### Change of Basis

##### 1. Matrix for change of coordinates

Let B = {b1, b2, b3} and C = {c1, c2, c3} be two bases of a vector space V. Then the vectors in B may be written as linear combinations of vectors in C.

b1 = a11c1 + a12c2 + a13c3
b2 = a21c1 + a22c2 + a23c3
b3 = a31c1 + a32c2 + a33c3

The matrix

 [B]C = [ [b1]C [b2]C [b3]C ] = [ a11 a21 a31 ], a12 a22 a32 a13 a23 a33

with a very suggestive notation, is the "coordinates of B with respect to C". The next result suggests that [B]C is the matrix for changing the coordinates in B to the coordinates in C.

The coordinates of vV in the bases B and C are related by

[v]C = [B]C[v]B.

Proof Without loss of generality, we may assume V = R3. We use the bases vectors as columns and construct invertible matrices [B] = [b1 b2 b3], [C] = [c1 c2 c3]. Then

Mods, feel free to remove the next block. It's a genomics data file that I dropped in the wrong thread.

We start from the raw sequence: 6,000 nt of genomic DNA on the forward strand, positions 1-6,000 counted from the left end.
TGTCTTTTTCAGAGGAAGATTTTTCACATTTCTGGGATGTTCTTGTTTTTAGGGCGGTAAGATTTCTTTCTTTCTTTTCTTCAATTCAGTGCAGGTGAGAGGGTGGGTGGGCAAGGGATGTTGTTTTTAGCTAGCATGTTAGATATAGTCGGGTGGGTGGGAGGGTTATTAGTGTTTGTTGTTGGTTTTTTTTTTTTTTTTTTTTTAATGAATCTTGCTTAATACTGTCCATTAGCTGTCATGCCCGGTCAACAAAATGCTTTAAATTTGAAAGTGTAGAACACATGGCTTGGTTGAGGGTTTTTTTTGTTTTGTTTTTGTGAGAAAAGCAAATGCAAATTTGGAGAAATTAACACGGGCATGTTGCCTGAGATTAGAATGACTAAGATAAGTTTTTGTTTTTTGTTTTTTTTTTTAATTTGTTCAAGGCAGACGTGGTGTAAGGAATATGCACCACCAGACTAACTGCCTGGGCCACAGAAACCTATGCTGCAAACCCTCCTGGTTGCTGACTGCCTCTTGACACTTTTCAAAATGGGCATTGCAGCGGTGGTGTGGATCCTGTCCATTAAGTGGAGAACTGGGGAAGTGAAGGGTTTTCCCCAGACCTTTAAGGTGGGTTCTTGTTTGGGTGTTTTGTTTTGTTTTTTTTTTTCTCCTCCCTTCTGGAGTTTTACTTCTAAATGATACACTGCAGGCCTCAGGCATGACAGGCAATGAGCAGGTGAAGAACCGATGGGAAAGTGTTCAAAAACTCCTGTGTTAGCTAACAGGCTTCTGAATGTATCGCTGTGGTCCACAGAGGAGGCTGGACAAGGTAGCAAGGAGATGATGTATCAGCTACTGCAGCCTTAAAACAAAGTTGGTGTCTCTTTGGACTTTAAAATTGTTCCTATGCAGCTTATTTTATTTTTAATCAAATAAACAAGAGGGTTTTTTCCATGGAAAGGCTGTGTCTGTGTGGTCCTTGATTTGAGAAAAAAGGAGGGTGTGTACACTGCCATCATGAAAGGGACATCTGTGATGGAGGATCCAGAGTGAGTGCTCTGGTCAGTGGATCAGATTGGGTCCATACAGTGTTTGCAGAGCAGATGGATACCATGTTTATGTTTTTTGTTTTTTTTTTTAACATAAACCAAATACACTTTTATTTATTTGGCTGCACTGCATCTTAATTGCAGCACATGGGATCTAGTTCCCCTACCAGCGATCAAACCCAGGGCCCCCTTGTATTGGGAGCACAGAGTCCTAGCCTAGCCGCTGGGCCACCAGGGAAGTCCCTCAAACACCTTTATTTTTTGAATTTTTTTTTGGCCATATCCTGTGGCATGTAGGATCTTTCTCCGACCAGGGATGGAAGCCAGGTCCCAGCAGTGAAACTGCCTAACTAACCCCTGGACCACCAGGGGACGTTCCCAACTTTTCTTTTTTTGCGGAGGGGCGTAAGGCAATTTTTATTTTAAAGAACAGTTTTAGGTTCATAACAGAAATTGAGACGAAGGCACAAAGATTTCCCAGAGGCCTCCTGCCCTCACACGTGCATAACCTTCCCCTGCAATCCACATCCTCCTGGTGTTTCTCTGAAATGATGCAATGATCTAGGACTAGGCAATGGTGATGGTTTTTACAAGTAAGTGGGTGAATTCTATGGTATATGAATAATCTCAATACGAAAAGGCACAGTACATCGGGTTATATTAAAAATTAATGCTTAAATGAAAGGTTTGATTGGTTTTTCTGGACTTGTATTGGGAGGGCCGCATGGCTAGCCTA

[B] = [a11c1 + a12c2 + a13c3 a21c1 + a22c2 + a23c3 a31c1 + a32c2 + a33c3]

 = [c1 c2 c3] [ a11 a21 a31 ] = [C][B]C. a12 a22 a32 a13 a23 a33

Let the coordinates of vV to be [v]B = (x1, x2, x3) and [v]C = (y1, y2, y3). Then

v = x1b1 + x2b2 + x3b3 = [B][v]B = [C][B]C[v]B.

Compared with

v = y1c1 + y2c2 + y3c3 = [C][v]C,

we have [B]C[v]B = [v]C.

We list some properties of the matrix for changing the coordinates.

transitivity
[C]D [B]C = [B]D
inverse
[B]C-1 = [C]B
identity
[B]B = I

The transitivity property means that changing the B-coordinates to the C-coordinates and then further changing to the D-coordinates is the same as changing the B-coordinates to the D-coordinates. The identity property means that the change from the B-coordinates to the B-coordinates is no change at all. The inverse follows from the transitivity property (take D = B) and the identity property.